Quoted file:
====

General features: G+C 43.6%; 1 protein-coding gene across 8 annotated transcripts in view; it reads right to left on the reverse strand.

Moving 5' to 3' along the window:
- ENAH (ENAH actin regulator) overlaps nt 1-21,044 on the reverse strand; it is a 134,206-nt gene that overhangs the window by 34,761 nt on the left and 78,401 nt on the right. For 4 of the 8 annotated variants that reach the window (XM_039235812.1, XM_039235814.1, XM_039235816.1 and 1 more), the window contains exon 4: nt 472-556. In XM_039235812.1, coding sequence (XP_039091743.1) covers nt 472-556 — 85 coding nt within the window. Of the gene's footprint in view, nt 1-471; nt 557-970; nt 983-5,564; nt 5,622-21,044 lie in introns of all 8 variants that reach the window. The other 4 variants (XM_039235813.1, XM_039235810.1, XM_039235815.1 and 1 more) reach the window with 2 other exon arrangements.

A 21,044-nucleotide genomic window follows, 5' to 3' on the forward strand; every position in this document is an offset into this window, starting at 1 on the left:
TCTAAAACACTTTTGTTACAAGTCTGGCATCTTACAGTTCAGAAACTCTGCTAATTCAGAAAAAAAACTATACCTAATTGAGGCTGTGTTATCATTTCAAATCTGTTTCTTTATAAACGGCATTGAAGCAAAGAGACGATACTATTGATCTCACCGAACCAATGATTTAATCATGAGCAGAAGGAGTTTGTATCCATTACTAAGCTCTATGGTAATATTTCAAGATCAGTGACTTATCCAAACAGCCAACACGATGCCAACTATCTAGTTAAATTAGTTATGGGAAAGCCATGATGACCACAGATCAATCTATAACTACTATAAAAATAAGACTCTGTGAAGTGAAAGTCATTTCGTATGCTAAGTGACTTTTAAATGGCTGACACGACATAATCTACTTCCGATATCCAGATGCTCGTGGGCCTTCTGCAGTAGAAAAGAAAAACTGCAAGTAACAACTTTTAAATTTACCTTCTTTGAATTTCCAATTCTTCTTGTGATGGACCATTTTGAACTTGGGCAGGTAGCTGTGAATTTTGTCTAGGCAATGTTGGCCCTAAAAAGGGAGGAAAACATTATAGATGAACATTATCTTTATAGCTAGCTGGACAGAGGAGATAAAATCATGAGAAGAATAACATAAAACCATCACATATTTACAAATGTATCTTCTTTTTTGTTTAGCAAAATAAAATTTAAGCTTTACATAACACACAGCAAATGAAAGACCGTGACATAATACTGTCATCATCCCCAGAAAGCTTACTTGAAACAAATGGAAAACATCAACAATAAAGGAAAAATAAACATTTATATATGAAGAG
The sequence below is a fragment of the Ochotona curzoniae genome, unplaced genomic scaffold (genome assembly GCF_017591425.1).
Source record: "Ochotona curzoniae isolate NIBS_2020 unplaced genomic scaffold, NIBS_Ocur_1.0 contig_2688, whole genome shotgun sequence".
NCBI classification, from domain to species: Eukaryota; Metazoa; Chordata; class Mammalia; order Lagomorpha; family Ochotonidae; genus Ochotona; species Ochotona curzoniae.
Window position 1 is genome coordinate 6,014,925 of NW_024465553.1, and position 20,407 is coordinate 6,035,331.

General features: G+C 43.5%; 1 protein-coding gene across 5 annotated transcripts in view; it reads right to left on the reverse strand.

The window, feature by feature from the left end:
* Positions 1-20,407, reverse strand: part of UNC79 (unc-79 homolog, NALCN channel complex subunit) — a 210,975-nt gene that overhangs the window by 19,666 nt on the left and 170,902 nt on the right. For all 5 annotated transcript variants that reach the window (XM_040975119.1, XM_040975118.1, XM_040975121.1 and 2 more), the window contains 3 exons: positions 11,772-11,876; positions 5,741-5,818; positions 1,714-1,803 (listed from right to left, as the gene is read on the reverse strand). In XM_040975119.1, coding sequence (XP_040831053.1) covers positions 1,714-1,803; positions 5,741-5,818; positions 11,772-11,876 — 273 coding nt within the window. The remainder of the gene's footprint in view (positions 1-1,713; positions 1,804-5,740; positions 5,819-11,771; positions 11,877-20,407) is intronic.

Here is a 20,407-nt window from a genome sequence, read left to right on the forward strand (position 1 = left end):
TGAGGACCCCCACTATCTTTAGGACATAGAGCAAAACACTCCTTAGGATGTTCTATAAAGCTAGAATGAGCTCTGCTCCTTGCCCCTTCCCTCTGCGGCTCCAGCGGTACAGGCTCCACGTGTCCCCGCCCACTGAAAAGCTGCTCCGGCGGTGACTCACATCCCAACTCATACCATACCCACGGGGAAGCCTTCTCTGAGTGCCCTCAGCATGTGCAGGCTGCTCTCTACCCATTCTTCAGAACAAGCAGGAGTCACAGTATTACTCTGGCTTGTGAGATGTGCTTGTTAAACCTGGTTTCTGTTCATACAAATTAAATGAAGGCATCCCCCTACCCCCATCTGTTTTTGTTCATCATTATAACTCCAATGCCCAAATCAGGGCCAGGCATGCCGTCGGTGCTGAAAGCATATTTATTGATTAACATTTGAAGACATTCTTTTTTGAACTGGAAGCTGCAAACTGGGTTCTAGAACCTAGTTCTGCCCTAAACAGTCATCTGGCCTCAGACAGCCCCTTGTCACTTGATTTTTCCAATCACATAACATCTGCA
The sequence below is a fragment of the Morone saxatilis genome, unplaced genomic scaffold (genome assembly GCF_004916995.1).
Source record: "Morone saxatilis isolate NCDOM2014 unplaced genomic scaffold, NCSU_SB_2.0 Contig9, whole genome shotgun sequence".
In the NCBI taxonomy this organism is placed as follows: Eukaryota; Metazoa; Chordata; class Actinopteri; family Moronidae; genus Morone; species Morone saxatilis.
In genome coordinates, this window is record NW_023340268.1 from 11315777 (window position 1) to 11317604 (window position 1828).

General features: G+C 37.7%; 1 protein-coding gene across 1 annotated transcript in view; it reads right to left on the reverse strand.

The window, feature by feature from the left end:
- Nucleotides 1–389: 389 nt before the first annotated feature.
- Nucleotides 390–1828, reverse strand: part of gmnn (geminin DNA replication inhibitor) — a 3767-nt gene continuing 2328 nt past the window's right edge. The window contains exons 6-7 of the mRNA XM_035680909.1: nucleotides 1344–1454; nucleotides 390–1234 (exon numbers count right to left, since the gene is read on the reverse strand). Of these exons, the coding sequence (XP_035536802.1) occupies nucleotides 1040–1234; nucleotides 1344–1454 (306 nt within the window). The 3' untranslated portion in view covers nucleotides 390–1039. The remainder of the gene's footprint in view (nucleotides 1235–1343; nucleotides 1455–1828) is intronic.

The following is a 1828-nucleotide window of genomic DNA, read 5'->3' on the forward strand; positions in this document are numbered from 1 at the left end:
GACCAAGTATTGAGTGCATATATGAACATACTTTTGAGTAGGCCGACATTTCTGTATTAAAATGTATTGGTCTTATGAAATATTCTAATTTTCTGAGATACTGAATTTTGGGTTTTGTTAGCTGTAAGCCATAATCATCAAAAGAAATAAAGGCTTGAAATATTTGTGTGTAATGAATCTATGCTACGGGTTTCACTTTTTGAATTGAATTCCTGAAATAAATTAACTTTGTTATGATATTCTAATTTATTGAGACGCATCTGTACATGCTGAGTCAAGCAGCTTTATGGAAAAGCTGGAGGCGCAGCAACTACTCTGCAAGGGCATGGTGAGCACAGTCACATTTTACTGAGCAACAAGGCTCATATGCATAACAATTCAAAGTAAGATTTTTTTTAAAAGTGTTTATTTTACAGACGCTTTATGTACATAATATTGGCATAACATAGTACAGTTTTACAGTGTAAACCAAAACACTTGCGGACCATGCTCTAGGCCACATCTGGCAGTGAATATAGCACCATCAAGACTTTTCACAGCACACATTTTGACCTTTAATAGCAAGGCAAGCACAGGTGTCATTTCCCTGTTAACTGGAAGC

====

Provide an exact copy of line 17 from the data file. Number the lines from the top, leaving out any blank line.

In the NCBI taxonomy this organism is placed as follows: Eukaryota; Metazoa; Chordata; class Actinopteri; family Moronidae; genus Morone; species Morone saxatilis.